At the LIGHT research programme’s annual meeting (27 February – 3 March 2023) in Liverpool, the LIGHT research, research uptake, and communications teams met Tenzin Kunor. Tenzin is a survivor of tuberculosis (TB) and vocal TB advocate. He told his story of how he had experienced TB and the challenges associated with testing and treatment and how this had inspired him to become an advocate locally and globally. He started a peer support network for people with TB and has interviewed other people with TB capturing illness narratives from the perspective of affected individuals. Tenzin’s presence and voice reminds academics about their limitations as professionals in speaking for affected communities and the importance of intentionally engaging with people and communities affected by TB in research and advocacy.
Like Tenzin, men in many settings around the globe are more likely to become ill with TB than women. There has been wider recognition of gender disparities in TB and the role gender plays in driving TB disease and mortality, including men’s limited access to TB care. High incidence of TB disease in men goes hand in hand with increased burden of caring, coping, and compensating among women. Action and funding for gender-responsive – ideally gender-transformative – TB prevention and care has been limited, yet is key, not only from the perspective of justice and equity, but also as an essential component to ending the TB epidemic.
Tenzin’s story – both his experience of living with TB and supporting others with TB – calls for person-centred holistic TB prevention and care. Gender-related advocacy and strategies are too often seen as a zero-sum game. Gender responsiveness is not a question of prioritising one group over another, e.g., men over women, or adults over children. Gender-responsive and person-centred programming recognises different barriers and needs and makes space for co-creating synergistic responses to work towards a world where one’s gender does not impact their health outcomes.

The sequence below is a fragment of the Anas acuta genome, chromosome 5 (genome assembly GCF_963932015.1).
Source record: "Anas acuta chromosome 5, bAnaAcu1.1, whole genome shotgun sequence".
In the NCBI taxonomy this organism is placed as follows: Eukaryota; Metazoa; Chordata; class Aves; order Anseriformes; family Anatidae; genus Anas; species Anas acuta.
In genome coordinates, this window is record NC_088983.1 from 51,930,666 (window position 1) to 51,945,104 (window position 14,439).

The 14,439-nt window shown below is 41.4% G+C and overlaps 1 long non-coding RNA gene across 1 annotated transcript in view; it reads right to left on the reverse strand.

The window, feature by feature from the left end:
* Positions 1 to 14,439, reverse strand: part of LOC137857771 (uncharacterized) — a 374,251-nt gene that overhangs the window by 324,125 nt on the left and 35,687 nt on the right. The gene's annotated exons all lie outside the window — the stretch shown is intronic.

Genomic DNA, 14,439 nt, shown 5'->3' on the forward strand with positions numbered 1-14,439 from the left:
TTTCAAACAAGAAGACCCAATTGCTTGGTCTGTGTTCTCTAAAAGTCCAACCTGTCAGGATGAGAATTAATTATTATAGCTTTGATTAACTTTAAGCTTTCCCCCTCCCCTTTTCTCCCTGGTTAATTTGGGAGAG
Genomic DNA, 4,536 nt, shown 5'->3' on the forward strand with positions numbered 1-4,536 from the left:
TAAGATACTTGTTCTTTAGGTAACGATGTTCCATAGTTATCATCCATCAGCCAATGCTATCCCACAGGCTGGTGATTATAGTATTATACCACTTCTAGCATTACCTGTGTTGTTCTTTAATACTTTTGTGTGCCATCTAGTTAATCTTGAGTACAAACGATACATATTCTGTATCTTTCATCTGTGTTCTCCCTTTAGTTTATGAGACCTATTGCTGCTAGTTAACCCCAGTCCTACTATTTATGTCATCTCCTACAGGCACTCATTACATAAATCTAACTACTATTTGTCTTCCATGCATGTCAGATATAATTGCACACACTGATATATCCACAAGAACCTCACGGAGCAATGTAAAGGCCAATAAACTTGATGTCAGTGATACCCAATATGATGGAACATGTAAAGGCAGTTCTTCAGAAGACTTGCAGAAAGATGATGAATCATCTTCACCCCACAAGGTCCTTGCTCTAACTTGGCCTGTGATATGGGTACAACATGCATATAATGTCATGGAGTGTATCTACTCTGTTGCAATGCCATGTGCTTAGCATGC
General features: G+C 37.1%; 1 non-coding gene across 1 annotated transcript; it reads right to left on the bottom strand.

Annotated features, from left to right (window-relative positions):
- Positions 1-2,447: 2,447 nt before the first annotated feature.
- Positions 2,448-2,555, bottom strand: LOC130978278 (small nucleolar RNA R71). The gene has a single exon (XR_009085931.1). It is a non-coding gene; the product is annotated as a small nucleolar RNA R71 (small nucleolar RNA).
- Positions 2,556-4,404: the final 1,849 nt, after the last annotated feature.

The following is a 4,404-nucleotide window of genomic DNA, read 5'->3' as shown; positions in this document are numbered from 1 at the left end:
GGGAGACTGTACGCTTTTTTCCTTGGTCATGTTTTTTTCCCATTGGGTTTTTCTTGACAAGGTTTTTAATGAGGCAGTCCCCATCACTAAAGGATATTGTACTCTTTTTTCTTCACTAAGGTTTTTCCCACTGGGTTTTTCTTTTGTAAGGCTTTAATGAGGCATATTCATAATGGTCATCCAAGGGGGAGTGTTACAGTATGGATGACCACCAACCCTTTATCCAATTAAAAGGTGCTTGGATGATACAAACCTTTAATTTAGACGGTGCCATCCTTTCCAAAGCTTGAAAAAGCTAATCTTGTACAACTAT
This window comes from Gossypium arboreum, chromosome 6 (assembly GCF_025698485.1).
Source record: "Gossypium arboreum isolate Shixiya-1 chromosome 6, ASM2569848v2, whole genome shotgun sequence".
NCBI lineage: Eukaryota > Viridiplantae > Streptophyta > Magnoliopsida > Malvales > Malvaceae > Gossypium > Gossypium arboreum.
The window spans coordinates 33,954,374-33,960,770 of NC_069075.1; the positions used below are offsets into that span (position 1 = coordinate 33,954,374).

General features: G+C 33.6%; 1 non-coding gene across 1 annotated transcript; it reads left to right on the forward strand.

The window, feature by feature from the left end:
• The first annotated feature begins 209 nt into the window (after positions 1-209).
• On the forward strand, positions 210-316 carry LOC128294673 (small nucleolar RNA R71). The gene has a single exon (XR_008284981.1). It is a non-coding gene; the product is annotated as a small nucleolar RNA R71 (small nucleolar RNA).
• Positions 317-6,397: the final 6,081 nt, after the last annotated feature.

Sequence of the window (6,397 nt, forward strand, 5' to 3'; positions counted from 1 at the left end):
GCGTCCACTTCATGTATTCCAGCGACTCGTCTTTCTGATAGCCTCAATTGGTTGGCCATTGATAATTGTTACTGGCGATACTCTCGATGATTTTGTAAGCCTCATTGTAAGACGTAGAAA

Future policy reforms and investments required to end TB will be shaped by the 2023 United Nations High Level Meeting on TB (UNHLM on TB). The success of the meeting relies on robust engagement with national decision makers in the run up to the event, scheduled to take place on 22 September 2023. Academics and healthcare workers, who played a crucial role at the last UNHLM on TB in 2018, aim to engage effectively again at this year’s UNHLM on TB. With an even busier international agenda, early engagement will be key to ensure organised and representative key asks. Meeting Tenzin reminds us of the need for better coordination between academics, healthcare workers, TB survivors, and TB advocates unlocking chances for better outcomes.
Academics and healthcare professionals working in partnership with TB survivors and advocates can accelerate action for those in most need of innovations in TB care and prevention. People with TB have a critical role to play from research programmes right through to multi-sectoral hearings at the United Nations. The voices of people with TB need to be included from the start of a research programme to understand, learn, and co-develop the research and to ensure findings are co-created, culturally relevant and owned by the community for person-centred policy and practice that will end TB.
Dr Kerry Millington is a Research Uptake Manager on the LIGHT research programme and co-Chair of the UK Academics and Professionals to End TB network. Kerry has worked in academia for 20 years, at the University of Oxford, Imperial College London and now at the Liverpool School of Tropical Medicine. She works to support the use of learning and evidence to improve the impact of development policy and programmes.
Tenzin Kunor is a multi-drug resistant TB survivor and a leader for We Are TB, a TB survivor-led advocacy and support organisation in the United States. Tenzin has a passion for access and equity in health and higher education. He was named a 2021 US CDC TB Elimination Champion for his visionary role in the creation of the We Are TB Support Space, a programme to support TB patients and survivors during the COVID-19 pandemic. He also serves as a member of the WHO Civil Society Task Force on TB and is a TB Elimination Alliance Mini-Grant recipient for a project addressing latent TB infection within the Tibetan American community. Tenzin is currently studying Public Health at the London School of Hygiene and Tropical Medicine.